Years ago, we ran titanium target tiles. And the problem was, the sizes of the tiles varied, both between part numbers, and even the (customer supplied) material for a given part number.
For example, most parts finished at 1" thick, but the stock would come in at anywhere between 1.08 and 1.35" thick. We were feedmilling these on 2 different machines, one on a 50 taper horizontal with a 5" iscar feedmill (120RPM at 60ipm! i think 10 flutes, .040 deep), and a 3" feedmill on a box way 40 taper.
One day They might give us 10 plates, 2 or 3 different sizes, various thicknesses. And we just set it so we called up the face macro after probing. Set size, tool diameter, xy dimensions. The probe would probe several areas in Z and find the high point, and do the math from there.
Another macro program was set to mill around the plates. Plates either had a straight wall, or 1 or 2 steps of different sizes. The macro even deburred.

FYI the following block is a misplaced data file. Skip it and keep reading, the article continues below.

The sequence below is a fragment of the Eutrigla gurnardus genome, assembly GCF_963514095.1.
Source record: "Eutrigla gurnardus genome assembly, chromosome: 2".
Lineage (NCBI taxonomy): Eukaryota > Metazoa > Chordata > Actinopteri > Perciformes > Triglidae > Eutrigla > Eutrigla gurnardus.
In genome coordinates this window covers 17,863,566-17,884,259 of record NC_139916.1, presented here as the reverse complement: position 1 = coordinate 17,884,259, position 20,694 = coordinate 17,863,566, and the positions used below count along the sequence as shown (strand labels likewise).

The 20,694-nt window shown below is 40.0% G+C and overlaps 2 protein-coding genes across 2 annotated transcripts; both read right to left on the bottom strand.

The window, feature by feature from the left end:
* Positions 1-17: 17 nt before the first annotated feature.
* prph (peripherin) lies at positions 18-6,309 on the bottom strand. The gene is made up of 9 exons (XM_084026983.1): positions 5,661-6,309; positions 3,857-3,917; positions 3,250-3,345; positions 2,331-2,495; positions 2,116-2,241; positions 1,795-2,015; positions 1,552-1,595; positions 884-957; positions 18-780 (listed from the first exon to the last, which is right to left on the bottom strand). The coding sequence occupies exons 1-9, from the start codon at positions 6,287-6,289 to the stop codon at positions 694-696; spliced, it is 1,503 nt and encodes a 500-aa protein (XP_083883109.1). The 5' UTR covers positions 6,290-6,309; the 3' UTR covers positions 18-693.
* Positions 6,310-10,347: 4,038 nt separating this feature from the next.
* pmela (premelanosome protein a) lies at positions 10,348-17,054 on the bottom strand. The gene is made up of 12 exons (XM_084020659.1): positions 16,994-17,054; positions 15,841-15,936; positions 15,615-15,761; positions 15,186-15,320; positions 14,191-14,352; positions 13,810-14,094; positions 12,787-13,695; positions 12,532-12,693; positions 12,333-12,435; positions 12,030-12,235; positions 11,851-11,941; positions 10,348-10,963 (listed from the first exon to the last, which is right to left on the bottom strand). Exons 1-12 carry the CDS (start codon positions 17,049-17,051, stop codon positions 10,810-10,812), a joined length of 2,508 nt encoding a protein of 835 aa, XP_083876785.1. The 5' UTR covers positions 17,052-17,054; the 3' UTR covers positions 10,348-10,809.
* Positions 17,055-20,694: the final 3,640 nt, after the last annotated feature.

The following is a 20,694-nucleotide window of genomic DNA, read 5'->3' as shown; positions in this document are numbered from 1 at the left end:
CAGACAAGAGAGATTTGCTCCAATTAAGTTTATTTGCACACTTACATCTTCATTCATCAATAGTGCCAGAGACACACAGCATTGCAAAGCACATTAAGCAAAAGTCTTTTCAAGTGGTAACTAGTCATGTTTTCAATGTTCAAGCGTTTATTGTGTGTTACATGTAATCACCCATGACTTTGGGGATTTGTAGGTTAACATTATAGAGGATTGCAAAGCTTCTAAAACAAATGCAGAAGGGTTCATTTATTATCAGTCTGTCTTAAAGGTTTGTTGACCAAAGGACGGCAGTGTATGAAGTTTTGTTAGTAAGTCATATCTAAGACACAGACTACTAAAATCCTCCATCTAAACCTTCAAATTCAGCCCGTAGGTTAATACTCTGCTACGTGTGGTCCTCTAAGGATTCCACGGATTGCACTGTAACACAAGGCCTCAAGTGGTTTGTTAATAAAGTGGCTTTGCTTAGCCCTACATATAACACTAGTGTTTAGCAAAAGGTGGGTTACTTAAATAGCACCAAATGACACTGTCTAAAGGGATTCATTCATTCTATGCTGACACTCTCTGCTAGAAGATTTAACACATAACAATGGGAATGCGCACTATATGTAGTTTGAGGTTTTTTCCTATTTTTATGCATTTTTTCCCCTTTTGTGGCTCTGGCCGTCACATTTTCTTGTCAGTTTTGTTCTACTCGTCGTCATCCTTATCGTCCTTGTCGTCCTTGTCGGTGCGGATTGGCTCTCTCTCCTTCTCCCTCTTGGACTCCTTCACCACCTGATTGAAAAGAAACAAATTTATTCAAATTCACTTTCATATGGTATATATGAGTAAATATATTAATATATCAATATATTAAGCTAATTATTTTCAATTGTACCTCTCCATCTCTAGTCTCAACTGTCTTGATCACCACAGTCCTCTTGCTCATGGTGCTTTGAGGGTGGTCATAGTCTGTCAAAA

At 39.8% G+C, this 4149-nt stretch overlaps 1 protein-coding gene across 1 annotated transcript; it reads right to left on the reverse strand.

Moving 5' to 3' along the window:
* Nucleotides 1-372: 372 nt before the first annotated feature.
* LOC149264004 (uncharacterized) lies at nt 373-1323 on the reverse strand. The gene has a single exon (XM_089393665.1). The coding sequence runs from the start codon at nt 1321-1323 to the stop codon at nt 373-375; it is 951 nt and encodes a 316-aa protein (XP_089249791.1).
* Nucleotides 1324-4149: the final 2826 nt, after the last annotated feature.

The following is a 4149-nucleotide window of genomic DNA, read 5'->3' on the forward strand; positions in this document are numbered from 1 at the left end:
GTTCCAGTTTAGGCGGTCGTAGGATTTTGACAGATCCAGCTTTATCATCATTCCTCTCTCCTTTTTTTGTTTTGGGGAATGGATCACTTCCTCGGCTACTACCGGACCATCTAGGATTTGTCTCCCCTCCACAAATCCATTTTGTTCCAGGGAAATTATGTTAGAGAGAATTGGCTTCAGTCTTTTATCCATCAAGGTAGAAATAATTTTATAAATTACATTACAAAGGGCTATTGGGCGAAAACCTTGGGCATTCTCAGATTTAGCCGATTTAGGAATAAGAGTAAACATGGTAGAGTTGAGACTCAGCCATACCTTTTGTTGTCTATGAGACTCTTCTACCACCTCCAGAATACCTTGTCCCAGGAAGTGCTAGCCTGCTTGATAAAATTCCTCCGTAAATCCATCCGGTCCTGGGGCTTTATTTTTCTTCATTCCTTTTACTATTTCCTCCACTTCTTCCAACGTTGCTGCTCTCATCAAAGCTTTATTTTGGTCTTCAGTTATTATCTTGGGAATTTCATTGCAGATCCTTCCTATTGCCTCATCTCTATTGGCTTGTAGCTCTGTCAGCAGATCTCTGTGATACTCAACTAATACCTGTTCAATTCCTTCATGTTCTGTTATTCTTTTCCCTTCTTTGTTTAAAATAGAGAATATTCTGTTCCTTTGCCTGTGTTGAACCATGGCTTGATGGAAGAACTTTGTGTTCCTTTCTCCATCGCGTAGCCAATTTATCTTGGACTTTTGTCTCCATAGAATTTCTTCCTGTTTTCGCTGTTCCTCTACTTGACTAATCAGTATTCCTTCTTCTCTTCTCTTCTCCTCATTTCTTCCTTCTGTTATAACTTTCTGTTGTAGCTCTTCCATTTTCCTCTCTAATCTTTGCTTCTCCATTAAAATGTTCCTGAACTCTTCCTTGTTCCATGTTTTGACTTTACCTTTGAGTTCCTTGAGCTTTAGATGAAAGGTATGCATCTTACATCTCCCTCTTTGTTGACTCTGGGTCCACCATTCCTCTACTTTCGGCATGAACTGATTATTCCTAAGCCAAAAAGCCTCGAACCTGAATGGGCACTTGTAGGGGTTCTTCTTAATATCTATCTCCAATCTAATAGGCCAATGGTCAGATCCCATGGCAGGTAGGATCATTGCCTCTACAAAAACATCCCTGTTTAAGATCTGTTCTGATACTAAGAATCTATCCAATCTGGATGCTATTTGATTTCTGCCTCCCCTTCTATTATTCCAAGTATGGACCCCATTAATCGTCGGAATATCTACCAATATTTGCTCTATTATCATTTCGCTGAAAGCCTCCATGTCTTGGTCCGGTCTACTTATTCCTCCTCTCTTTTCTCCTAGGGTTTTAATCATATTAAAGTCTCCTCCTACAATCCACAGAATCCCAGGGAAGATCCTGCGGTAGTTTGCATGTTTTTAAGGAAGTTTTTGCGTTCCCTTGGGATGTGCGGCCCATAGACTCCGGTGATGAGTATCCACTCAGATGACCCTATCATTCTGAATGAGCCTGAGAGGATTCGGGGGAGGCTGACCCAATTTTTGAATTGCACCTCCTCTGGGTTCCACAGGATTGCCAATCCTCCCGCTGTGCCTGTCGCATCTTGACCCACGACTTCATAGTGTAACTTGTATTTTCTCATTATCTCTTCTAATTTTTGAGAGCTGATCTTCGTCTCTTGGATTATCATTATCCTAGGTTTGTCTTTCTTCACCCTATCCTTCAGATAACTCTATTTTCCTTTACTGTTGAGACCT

It was easy, made quick work of it all. And we didn't have to reprogram anything. I'd guess we probably did about 100 unique parts like that.
So I guess I look at people saying that it is STUPID to have a macro for facemilling and can't figure out why. If you gave me 20 part numbers, I could generate facemill code for each one very quickly. But if I want to train someone to run parts at the machine, and all they do is facemill, then teaching them to change 5 numbers in a macro program simply makes sense. Don't have to worry about them knowing how to program, etc. Change the numbers, done.
What gives, guys?
Now I didn't review the code very fast, but one thing stood out to me. You say that the feedmill doesn't appreciate conventional milling? Unless you're doing it on a tinkertoy linear way machine, the feedmill shouldn't really care. You can bury the thing full slot and it shouldn't be much different than doing an 80% climb or 80% conventional cut. What machine are you running this on?
Edit: I'm by no means a feedmill expert, but I think I've read that feedmills which have straighter edges, rather than a sweeping radius, are better for titanium. There's "less" engagement of the insert in the cut, if that makes sense? At least that's what I think I read.
We use Iscar feedmills. These ones: https://www.iscar.com/eCatalog/Family.aspx?fnum=2591&mapp=ML&app=65&GFSTYP=M